Both candidates to Prime Minister, advocate His Holiness’ Middle Way approach and do not seek total independence, though many voices specially from the impatient young Tibetans want a more violent approach and desire total independence. They lack, in my view, any pragmatism though their frustration is totally understandable. That is why, it is my believe that the newly elected Prime Minister must take a more aggressive approach towards finding a solution. I see as a first step that as soon as he takes office, he requests from a friendly government such as India or the United States that they host direct talks with no preconditions between His Holiness The XIV Dalai Lama and the President of China, with the Prime Minister of India or the U.S President as moderators in the talks depending which country is hosting them.
The Dalai Lama is recognized world wide as a statement of impeccable integrity: a man of peace, and though retired from politic because of his stature, what he can achieve no politician whoever seasoned can. Once they sit face to face, there is a very good chance that the Chinese will see that His Holiness is a sensible man whom they deal with and definitely is not the problem they consider he is but in fact is the only the solution to their quagmire. All talks held until now between envoys of both sides have been just another strategy by the Chinese in their game and have been exclusively used by them as a propaganda tool.
A master stroke by His Holiness was the crowning of Laghyari Trichen Wangchuk as the XVIIIth Lhagyari King of Tibet in Dharamsala, thirteen years ago at the age of twelve. His father, King Lhagyari Trichen Namgyal Gyatso, spent two decades in prison after the Chinese invasion and died in Dharamsala after he was released having served in the Tibetan government in exile. The XVIIIth descendant of a lineage of Kings is another proof of Tibetan sovereignty whatever argument the Chinese might use and this is not counting previous dynasties of Tibetan Kings. The young King is currently living in the US and is mentored by the Dalai Lama. He travels the United States and gives talks at different universities about the plight of his people though bears not even an iota of hatred towards the Chinese. I have no doubt that this bright young man will be called when the time is right to play a pivotal role in the future of his country and that is obviously for me, the reason behind His Holiness official recognition.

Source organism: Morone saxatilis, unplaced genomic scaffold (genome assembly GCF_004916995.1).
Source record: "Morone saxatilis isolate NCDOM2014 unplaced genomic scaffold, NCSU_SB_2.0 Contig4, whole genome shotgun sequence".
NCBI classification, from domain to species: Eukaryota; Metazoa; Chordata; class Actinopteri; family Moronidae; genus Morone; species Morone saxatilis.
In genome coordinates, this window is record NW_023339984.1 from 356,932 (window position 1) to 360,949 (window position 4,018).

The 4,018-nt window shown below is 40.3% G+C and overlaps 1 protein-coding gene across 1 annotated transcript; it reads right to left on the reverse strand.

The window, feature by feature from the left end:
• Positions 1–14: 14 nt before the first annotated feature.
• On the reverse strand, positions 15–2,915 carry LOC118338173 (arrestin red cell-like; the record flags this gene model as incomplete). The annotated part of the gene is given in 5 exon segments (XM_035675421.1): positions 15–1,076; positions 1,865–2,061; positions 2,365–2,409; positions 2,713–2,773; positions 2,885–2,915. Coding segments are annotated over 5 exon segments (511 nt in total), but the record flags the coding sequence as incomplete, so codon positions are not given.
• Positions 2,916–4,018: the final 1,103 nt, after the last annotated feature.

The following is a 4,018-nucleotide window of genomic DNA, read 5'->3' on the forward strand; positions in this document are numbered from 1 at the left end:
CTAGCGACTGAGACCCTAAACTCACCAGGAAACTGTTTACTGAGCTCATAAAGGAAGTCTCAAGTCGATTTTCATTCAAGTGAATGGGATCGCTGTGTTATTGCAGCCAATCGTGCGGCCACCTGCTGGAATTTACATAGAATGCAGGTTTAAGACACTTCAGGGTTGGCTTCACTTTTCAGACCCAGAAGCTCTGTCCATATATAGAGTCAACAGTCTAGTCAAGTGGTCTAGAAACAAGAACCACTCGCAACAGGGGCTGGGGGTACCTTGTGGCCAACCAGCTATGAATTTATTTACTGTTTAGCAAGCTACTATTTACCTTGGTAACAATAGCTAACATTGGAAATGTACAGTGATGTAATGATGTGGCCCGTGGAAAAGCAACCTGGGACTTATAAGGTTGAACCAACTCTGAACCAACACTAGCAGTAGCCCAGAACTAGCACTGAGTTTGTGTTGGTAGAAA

Tibet is now at a crossroad and its very survival is at stake. There is no time to loose. I trust that the Tibetans in exile will choose whom they consider the best candidate as Prime Minister to act on their behalf and save their countrymen inside Tibet from total assimilation. If a solution is not found, when His Holiness is no longer with us, Tibet will explode and undoubtedly their will be a blood bath. Sadly the severe repression that will follow will mean the annihilation of the Tibetan’s dream for freedom.
China plays with all the cards in their hand and is not prepared to loose, but there is a factor that in their pride and vanity the Chinese communist regime, that sees itself as eternal, has not taken into account and that is that no regime on earth has lasted: not those of antiquity and not those of the modern era, the latest example the collapse of the Soviet union. History is there to proof it and China will be no different. China has changed so much during the last decades and the economical reforms of the regime have created a thriving middle class that will be its Achilles heel. Sooner than later this middle class will demand political reform and when that happens the Chinese regime will have reached its twilight.
In my latest book, The Twilight of the Fourth World, co-written with my sister Charis we foresee just that scenario and Tibet will be once again be free. There is a very valid reason why they say that “Thoughts become Things.”